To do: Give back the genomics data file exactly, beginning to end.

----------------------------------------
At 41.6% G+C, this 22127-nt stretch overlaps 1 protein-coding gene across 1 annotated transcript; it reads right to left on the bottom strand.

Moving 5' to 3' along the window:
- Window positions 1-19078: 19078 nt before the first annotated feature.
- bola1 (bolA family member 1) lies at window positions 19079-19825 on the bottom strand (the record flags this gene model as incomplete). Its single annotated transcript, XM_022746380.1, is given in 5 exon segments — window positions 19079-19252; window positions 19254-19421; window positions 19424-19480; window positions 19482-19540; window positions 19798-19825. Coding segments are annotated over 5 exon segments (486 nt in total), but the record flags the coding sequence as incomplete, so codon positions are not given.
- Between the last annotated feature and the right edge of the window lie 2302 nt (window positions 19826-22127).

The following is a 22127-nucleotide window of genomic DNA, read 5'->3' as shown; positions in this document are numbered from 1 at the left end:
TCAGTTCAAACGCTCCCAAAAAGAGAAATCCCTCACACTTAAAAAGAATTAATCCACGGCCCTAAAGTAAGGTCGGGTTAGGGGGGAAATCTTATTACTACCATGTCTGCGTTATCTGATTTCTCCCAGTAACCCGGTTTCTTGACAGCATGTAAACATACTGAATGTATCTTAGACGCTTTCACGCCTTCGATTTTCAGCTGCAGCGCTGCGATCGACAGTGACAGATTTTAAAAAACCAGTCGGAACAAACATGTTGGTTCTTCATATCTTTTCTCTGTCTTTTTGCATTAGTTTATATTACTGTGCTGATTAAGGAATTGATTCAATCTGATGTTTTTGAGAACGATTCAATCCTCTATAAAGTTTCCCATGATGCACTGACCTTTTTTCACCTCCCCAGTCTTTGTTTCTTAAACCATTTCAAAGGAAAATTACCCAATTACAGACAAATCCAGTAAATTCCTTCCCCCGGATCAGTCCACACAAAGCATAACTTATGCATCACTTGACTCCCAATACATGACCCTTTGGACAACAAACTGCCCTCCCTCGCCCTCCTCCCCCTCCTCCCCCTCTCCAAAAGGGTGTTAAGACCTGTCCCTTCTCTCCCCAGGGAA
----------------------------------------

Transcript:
At 41.6% G+C, this 22127-nt stretch overlaps 1 protein-coding gene across 1 annotated transcript; it reads right to left on the bottom strand.

Moving 5' to 3' along the window:
- Window positions 1-19078: 19078 nt before the first annotated feature.
- bola1 (bolA family member 1) lies at window positions 19079-19825 on the bottom strand (the record flags this gene model as incomplete). Its single annotated transcript, XM_022746380.1, is given in 5 exon segments — window positions 19079-19252; window positions 19254-19421; window positions 19424-19480; window positions 19482-19540; window positions 19798-19825. Coding segments are annotated over 5 exon segments (486 nt in total), but the record flags the coding sequence as incomplete, so codon positions are not given.
- Between the last annotated feature and the right edge of the window lie 2302 nt (window positions 19826-22127).

The following is a 22127-nucleotide window of genomic DNA, read 5'->3' as shown; positions in this document are numbered from 1 at the left end:
TCAGTTCAAACGCTCCCAAAAAGAGAAATCCCTCACACTTAAAAAGAATTAATCCACGGCCCTAAAGTAAGGTCGGGTTAGGGGGGAAATCTTATTACTACCATGTCTGCGTTATCTGATTTCTCCCAGTAACCCGGTTTCTTGACAGCATGTAAACATACTGAATGTATCTTAGACGCTTTCACGCCTTCGATTTTCAGCTGCAGCGCTGCGATCGACAGTGACAGATTTTAAAAAACCAGTCGGAACAAACATGTTGGTTCTTCATATCTTTTCTCTGTCTTTTTGCATTAGTTTATATTACTGTGCTGATTAAGGAATTGATTCAATCTGATGTTTTTGAGAACGATTCAATCCTCTATAAAGTTTCCCATGATGCACTGACCTTTTTTCACCTCCCCAGTCTTTGTTTCTTAAACCATTTCAAAGGAAAATTACCCAATTACAGACAAATCCAGTAAATTCCTTCCCCCGGATCAGTCCACACAAAGCATAACTTATGCATCACTTGACTCCCAATACATGACCCTTTGGACAACAAACTGCCCTCCCTCGCCCTCCTCCCCCTCCTCCCCCTCTCCAAAAGGGTGTTAAGACCTGTCCCTTCTCTCCCCAGGGAA